"I hope that sooner rather than later they'll be able to determine who cheated, but they're trying. All the IAAF and Wada can do is work to try catch these people. You can't change the past but you can try to affect a better future, so I hope that that is the case and there is less cheaters moving forward, and I hope the ones who cheated in the past are caught."

Rowbury is coached by Alberto Salazar at the Nike Oregon Project, who himself has been faced, at times, with controversy. Salazar focuses on the task at hand, coaching his athletes, like, Shannon Rowbury, Mo Farah, Jordan Hasay and Galen Rupp.

In recent months one of Rowbury's biggest rivals, Sifan Hassan, moved to Portland to join the group, and though she has not been able to work out with Rowbury yet - they are currently on different training programs - they have already clicked on a personal level. "She's a lot of fun," said Rowbury. "She's hilarious."

Hassan is also flourishing in her new set-up, as shown on Saturday night, February 11, when she routed the field to win the Wanamaker mile in 4:19.89, the fourth fastest indoor time in history. "It's nice, training has been going better," said Hassan, whose 2016 season was marred by injury. "It's much different to what I was used to do. At the start it was very, very hard, everything was new, but now it's very nice. I like Alberto; he's so nice, very friendly and a normal person - kind and funny."

Rowbury had no match for Hassan's surge over the final two laps on Saturday night, fading to third in 4:23.05, but she may be better equipped to cope with her Dutch rival when they square off over 3000m in Birmingham, England on Saturday, February 18.

"My fitness has been coming along really well," said Rowbury. "I came out of altitude training in Mexico City feeling really strong but my training the last couple of weeks at sea level has sharpened me up and I feel equipped to go after a good race."

By now, Rio seems like a distant memory, and though it wasn't the ideal result, Rowbury wisely reflects on the year through a wide lens. "I won bronze at world indoors, PR'd in the 800, set the American record in the 5K, won the Diamond League final in the 1500 and came fourth in the Olympics," she said.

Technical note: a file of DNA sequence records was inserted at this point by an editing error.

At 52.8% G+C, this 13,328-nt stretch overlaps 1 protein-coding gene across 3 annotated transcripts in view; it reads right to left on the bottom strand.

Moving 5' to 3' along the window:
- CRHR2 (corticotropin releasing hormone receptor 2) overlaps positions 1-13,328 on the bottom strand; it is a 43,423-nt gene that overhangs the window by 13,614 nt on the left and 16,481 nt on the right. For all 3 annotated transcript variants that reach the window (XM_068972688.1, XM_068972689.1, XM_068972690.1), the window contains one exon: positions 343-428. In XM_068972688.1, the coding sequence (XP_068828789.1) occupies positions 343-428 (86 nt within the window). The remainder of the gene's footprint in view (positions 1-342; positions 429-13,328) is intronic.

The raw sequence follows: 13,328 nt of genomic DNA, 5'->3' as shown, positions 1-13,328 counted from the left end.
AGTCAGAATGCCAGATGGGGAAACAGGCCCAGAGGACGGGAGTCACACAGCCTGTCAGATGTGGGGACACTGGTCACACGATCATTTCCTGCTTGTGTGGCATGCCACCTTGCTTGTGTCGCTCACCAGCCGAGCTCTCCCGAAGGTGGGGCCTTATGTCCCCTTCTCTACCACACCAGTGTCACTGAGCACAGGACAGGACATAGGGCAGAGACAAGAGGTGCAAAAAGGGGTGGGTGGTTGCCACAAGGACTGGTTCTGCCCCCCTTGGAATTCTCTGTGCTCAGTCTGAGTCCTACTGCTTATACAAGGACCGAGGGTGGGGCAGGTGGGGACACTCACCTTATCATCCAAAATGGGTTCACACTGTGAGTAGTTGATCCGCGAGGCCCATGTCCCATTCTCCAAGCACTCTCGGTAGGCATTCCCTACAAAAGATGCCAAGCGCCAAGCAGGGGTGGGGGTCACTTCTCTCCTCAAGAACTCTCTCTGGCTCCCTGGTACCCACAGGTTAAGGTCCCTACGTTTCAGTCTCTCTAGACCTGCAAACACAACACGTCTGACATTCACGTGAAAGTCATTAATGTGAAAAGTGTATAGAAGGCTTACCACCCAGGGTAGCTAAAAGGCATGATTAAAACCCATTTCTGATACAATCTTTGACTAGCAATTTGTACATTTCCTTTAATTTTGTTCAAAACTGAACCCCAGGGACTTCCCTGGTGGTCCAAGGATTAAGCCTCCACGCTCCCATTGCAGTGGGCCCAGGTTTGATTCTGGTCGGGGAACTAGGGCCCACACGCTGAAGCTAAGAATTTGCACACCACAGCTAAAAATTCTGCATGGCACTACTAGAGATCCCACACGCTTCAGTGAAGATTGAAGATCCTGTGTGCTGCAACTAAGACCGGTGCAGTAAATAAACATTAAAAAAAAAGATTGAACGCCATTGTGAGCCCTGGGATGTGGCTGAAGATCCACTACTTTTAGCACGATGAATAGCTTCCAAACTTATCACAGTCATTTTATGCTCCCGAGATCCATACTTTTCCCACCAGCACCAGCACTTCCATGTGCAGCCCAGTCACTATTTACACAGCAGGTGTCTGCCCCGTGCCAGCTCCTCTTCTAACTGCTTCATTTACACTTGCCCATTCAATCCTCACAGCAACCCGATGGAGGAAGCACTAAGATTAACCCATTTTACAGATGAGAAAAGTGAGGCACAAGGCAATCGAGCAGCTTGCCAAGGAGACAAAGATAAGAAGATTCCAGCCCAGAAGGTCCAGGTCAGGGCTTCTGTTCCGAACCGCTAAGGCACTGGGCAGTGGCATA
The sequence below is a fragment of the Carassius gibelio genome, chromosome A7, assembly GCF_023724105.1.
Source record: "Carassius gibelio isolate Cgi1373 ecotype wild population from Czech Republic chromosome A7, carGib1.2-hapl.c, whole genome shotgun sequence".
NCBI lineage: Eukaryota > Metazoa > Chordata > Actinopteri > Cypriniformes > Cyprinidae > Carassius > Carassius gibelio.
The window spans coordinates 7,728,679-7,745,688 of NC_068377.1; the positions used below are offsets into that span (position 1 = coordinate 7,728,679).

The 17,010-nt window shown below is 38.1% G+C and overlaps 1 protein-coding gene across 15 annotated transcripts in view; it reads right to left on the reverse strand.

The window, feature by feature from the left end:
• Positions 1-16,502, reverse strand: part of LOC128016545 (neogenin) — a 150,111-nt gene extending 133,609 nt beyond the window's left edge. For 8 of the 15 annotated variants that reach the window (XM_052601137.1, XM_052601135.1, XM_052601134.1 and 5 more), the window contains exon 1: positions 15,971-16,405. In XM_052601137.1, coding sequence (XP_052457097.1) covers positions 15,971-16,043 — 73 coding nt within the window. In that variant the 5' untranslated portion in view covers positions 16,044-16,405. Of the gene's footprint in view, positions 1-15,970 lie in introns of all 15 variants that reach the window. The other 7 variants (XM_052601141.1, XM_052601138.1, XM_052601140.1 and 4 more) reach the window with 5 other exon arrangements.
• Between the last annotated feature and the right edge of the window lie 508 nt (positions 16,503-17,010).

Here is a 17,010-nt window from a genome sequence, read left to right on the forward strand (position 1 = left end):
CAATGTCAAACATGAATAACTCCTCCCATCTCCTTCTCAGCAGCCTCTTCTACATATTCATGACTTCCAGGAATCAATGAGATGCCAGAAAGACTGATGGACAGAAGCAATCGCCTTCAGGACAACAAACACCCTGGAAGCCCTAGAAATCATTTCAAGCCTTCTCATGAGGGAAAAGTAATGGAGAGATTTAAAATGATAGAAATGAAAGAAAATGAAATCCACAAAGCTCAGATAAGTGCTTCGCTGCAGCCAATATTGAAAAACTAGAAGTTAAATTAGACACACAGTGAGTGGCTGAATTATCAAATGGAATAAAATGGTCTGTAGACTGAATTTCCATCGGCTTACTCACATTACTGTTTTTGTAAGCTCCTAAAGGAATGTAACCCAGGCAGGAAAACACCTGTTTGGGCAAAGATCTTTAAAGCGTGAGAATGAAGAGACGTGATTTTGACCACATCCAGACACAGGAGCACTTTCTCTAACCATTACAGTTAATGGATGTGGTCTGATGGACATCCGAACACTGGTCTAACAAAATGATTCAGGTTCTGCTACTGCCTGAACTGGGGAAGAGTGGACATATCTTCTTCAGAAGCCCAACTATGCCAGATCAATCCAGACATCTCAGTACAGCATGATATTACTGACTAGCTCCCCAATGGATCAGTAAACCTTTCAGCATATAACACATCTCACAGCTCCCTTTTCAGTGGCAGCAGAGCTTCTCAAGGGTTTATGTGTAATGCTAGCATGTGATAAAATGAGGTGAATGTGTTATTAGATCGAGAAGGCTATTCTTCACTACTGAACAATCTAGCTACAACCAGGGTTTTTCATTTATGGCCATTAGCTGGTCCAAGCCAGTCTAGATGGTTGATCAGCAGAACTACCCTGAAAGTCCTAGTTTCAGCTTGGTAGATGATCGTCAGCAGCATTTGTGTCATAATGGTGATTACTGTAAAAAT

"When I had some time to sit and take a step back, the season was phenomenal. I would rather have come in with a medal than fourth, but I'm proud of fourth, especially against such a strong field. I was glad I had an opportunity to race after the Olympics because the season is more than just one race. It gave me some exciting things to think about for the next four years."

After Birmingham, Rowbury will race at the US Indoor Championships in March before sitting down with Salazar to draw up plans for the outdoor season. It's likely to feature more forays into the 5K, which may prove her ultimate destination ahead of the 2020 Olympics in Tokyo.

She'll be 35 when they arrive, and short of retro-active testing snaring some more dopers, they will almost inevitably represent her last shot at an Olympic medal. Rowbury, however, knows there's a whole lot of road between here and there, and a whole lot more to this sport than to concern herself with in the meantime. Step by step, she's moving on.

(Editor's note: At Birmingham, Shannon Rowbury finished 8th in 8:45:48. Jet lag, sore legs, Shannon will be ready to roll for Albuquerque March 3-5. And remember to watch Shannon this spring as she builds to the London World Championships!)